If you are uncertain of the aim of the engagement and cannot convey clearly and precisely the issues in the case, and what questions or matters the expert has been retained to address or illuminate, the likelihood that the expert will stumble upon and address these issues is slim at best. A useful report will be the exception rather than the rule and, if it eventuates, it will be the result of luck not skill.

Sometime the initial role of the expert is investigative and needed to help determine and scope the expert questions (as often happens in accident incident investigation or other areas requiring forensic analysis). In such circumstances, a broader statement of the aims that acknowledges this fact is more likely to allow the expert to assist you to refine and define the issues than would a very narrow statement of aims at that early stage.

Where you wish to pose very narrow questions, it is beneficial to provide background information as a context for those questions to make it clear to the experts that the strictures being placed upon them are appropriate. Without that context, many experts will have concerns about their capacity to comply with Code of Conduct requirements (that their report not be misleading by omission), and feel obliged to make a statement to that effect, or to the effect that if left to their own devices they would have considered and investigated matters other than those they have been asked to address.

The instructions and associated questions constitute the questions-in-chief that would be asked in court to elicit and expert’s evidence. Therefore, these should ideally be crafted with the same level of care that would be used in formulating those questions in court.

If the case is complicated, arrange to hold a short conference, including by telephone or Skype, with the expert after they have had a chance to consider the instructions and material provided and before they embark on preparing their report. Many potential issues can be avoided by an early, 10-minute conference.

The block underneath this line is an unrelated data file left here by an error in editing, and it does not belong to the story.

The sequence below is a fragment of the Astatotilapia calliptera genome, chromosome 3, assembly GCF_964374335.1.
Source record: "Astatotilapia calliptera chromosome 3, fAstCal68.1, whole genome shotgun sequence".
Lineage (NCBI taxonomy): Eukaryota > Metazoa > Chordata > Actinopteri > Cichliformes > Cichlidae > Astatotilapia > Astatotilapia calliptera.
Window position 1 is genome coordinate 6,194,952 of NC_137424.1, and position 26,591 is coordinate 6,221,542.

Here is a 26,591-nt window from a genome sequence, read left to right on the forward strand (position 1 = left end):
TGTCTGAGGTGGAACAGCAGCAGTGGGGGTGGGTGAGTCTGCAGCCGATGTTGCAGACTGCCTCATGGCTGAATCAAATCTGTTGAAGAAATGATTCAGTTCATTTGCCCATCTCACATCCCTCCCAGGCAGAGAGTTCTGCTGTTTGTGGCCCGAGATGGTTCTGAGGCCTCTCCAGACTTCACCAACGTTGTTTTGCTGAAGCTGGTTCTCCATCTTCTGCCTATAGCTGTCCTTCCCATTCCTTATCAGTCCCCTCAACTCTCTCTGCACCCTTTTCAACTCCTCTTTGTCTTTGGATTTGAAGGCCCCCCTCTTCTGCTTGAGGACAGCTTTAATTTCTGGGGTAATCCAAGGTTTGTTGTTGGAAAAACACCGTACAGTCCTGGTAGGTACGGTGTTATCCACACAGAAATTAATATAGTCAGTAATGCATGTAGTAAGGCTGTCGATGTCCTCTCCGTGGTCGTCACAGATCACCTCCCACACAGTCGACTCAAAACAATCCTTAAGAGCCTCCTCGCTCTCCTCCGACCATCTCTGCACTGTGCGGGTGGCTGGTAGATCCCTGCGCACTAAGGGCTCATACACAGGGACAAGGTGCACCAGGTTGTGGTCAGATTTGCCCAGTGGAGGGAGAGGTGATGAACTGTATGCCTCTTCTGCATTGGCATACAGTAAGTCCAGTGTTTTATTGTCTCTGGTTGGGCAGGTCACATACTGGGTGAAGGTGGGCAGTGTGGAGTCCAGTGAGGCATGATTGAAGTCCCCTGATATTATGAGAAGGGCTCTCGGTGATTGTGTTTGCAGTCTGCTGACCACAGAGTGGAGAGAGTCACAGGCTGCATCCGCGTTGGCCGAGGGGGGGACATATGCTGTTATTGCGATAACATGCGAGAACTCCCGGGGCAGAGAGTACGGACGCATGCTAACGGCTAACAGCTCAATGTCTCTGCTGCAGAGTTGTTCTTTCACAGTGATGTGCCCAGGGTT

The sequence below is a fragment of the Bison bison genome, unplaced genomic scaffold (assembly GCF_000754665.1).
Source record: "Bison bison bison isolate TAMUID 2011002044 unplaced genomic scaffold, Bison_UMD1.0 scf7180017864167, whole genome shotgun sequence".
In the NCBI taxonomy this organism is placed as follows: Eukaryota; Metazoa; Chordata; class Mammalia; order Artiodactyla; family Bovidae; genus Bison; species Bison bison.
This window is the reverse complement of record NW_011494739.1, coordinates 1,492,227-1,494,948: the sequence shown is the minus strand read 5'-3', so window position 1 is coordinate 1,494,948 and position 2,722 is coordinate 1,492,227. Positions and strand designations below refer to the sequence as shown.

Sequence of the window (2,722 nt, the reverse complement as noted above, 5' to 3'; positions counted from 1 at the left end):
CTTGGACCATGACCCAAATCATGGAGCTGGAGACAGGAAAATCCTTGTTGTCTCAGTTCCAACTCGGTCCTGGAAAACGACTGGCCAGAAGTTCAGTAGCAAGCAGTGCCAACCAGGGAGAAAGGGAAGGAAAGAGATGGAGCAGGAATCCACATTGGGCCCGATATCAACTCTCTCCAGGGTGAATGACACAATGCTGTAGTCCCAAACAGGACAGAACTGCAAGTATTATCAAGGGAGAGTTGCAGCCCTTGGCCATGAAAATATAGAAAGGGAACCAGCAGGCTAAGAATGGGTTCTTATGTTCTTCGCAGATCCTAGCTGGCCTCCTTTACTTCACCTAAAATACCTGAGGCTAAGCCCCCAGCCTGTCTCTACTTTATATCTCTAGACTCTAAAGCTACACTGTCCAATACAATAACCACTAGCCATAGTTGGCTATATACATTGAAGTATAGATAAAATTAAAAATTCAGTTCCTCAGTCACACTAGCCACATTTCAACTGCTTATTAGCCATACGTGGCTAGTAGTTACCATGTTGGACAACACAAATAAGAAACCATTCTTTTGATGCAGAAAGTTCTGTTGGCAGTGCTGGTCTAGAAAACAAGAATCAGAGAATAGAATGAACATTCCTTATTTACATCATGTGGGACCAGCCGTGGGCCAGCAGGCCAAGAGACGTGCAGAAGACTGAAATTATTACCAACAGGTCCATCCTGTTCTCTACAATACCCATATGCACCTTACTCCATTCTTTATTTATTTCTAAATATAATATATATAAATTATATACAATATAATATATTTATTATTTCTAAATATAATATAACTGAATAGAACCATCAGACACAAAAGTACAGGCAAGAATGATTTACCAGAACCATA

Assumed facts and factual disputes Specifically list all of the ‘facts to be assumed’, distinguish them from ‘background’ information, and clarify which if any facts are to be assumed where inconsistent factual propositions are contained in the material provided.

It is apparently common for an expert to provide a report relying on all of the facts referred to in a letter of instructions only to be told subsequently that some of the statements of fact were provided merely as ‘background’ or ’context’ and should not be relied upon.

Similarly, witness statements and other documents containing inconsistent factual statements are provided with no guidance as to whether any of the statement of fact are to be treated as assumed facts, and if so which ones. This is particularly likely to lead to confusion if there is no statement of assumed facts in the instructions.

Consequently, experts are regularly required to amend draft reports or provide supplementary reports based on quite different assumed facts. This can have a significant impact upon both the opinion and the cost of the report.

Using a heading such as ‘Assumed Facts’ or ‘Facts to be Assumed’ and then specifically list all of the facts the expert is to assume. Do that even if those facts are set out or referred to elsewhere in the instructions when providing an overall picture or other comment.

The assumed facts do no need to be in a list form. A narrative statement of the facts to be assumed can be equally useful. The point is that the expert must be easily able to identify and record in their report all of the facts that are to be assumed.

Acknowledge factual disputes rather than trying to hide them.

Where there are assertions of fact contrary to the facts that are to be assumed, it saves time and addresses potential ethical concerns if such disagreements are acknowledged in the letter of instructions.

A simple statement to the effect that there are contested facts on a number of issues, and that an opinion is sought based only on the facts which the instructing party asserts should be accepted and which are set out as the ‘assumed facts’, will usually deal with this issue. However, it may be better to set out the contested factual issues fully for the expert at the time they are instructed of the facts to be assumed.